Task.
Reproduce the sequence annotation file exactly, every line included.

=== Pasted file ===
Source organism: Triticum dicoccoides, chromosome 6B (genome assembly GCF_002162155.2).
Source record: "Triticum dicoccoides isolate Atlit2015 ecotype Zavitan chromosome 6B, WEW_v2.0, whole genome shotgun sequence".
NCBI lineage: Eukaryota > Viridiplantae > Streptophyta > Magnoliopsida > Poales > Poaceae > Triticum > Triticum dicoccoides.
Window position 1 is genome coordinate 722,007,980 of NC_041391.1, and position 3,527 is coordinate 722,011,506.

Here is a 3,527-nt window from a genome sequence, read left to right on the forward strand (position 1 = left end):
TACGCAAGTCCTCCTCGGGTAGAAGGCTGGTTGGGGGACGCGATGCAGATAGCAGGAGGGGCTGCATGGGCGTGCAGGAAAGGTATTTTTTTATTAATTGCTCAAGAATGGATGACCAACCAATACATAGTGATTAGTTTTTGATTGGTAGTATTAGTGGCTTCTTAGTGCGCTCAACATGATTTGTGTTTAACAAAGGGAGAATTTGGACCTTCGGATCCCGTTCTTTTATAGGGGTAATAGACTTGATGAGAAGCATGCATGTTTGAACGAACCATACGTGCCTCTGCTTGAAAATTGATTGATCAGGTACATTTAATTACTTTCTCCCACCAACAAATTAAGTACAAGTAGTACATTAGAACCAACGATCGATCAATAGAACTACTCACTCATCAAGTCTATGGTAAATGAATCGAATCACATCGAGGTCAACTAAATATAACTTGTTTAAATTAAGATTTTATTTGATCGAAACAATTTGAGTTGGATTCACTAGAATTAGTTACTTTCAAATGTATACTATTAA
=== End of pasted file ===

Source organism: Triticum dicoccoides, chromosome 6B (genome assembly GCF_002162155.2).
Source record: "Triticum dicoccoides isolate Atlit2015 ecotype Zavitan chromosome 6B, WEW_v2.0, whole genome shotgun sequence".
NCBI lineage: Eukaryota > Viridiplantae > Streptophyta > Magnoliopsida > Poales > Poaceae > Triticum > Triticum dicoccoides.
Window position 1 is genome coordinate 722,007,980 of NC_041391.1, and position 3,527 is coordinate 722,011,506.

Here is a 3,527-nt window from a genome sequence, read left to right on the forward strand (position 1 = left end):
TACGCAAGTCCTCCTCGGGTAGAAGGCTGGTTGGGGGACGCGATGCAGATAGCAGGAGGGGCTGCATGGGCGTGCAGGAAAGGTATTTTTTTATTAATTGCTCAAGAATGGATGACCAACCAATACATAGTGATTAGTTTTTGATTGGTAGTATTAGTGGCTTCTTAGTGCGCTCAACATGATTTGTGTTTAACAAAGGGAGAATTTGGACCTTCGGATCCCGTTCTTTTATAGGGGTAATAGACTTGATGAGAAGCATGCATGTTTGAACGAACCATACGTGCCTCTGCTTGAAAATTGATTGATCAGGTACATTTAATTACTTTCTCCCACCAACAAATTAAGTACAAGTAGTACATTAGAACCAACGATCGATCAATAGAACTACTCACTCATCAAGTCTATGGTAAATGAATCGAATCACATCGAGGTCAACTAAATATAACTTGTTTAAATTAAGATTTTATTTGATCGAAACAATTTGAGTTGGATTCACTAGAATTAGTTACTTTCAAATGTATACTATTAA